Anesthesia and the New Mom
New mothers facing surgery may be relieved by a few facts about anesthesia.
(NAPSI)—There could be good news for new mothers—and their babies-at what might be an anxious time.
Many mothers agree that there are myriad benefits associated with breastfeeding an infant. When the mother is faced with surgery, however, she may question whether the breastfeeding should stop. In addition to the logistical difficulty of breastfeeding when a new mother is admitted to the hospital, there may be concerns about the medications the mother could receive.
According to the American Association of Nurse Anesthetists (AANA), most anesthetic drugs are safe for use during lactation, and typically only 1 to 2 percent of such medications given to the mother appear in breast milk-not enough to harm a baby.
“Many studies have found that the use of general anesthesia and most commonly used medications for pain relief are safe and should not interfere with breastfeeding because only minimal traces of the anesthetic are passed on through the breast milk,” said AANA President Janice Izlar, CRNA, DNAP. “A nursing mother should be allowed to breastfeed as soon as she is awake and aware after general anesthesia.”
More Information About Breastfeeding and Anesthesia
• Most medications used in general anesthesia do not remain in the mother’s system and do not affect her milk.
• Pain suppresses lactation. Proper pain relief will help lactation continue.
• Nearly all pain medications are safe for the nursing mother. Acetaminophen (such as Tylenol) and ibuprofen (such as Advil) are safe. Narcotic analgesics should be used with greater caution, but in general only very small amounts appear in breast milk. Morphine has been shown to have the least effect of all narcotics on infants. Codeine should be used with caution but other medications are easily substituted for it. Demerol may cause some drowsiness in an infant but is generally considered safe.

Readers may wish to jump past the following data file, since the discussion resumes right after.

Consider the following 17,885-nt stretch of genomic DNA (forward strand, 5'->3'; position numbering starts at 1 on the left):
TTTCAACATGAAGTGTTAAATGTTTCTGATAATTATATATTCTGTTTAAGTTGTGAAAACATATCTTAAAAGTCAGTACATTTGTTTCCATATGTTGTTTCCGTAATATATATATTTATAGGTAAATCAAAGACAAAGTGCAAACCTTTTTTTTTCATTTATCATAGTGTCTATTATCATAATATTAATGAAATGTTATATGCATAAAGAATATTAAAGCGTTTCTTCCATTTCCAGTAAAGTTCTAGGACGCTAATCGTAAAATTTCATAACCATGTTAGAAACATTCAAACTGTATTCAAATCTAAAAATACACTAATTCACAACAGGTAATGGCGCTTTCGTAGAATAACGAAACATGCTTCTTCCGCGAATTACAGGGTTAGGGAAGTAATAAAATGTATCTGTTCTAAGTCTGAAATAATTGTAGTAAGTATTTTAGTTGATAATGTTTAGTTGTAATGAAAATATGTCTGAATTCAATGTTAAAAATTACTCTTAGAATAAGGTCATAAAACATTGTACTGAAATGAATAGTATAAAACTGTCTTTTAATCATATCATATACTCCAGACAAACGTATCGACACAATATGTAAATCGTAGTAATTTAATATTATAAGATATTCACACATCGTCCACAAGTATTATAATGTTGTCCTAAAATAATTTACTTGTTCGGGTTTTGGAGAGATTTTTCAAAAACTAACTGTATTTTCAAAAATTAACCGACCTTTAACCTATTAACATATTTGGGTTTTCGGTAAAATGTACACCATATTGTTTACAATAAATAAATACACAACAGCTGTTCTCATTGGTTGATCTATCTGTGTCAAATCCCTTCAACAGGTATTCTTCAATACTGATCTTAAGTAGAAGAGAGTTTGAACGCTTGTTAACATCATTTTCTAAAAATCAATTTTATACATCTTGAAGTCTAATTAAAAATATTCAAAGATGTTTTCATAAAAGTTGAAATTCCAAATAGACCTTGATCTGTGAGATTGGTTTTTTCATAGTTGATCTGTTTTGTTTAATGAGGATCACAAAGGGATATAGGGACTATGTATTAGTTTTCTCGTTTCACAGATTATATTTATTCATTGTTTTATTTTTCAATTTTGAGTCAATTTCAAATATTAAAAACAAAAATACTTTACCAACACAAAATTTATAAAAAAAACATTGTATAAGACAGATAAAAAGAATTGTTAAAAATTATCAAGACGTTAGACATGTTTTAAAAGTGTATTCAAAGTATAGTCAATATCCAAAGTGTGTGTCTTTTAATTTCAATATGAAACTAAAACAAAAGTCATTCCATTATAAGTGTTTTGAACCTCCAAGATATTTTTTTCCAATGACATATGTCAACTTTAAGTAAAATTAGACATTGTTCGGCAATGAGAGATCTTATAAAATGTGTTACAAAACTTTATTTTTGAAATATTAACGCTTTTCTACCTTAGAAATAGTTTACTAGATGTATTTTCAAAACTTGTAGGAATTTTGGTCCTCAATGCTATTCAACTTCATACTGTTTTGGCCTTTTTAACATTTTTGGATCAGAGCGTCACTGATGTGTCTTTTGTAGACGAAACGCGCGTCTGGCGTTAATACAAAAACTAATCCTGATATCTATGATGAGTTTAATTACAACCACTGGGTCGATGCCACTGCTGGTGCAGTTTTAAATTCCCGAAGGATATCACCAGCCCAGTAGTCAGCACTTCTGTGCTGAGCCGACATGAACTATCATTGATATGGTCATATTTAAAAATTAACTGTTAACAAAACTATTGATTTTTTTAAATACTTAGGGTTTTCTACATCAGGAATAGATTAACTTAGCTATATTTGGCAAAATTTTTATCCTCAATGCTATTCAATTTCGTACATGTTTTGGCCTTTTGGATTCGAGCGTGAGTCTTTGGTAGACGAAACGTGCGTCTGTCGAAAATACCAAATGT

New moms who need anesthesia for surgery or another procedure should always consult an anesthesia professional about their specific situation. There are exceptions to every rule and there may be other considerations to think about. Deciding whether to continue breastfeeding is about weighing both the risks and the benefits after receiving proper guidance.
As advanced practice registered nurses, certified registered nurse anesthetists (CRNAs) are anesthesia professionals who safely administer more than 33 million anesthetics to patients each year in the United States.
You can find further facts at www.aana.com.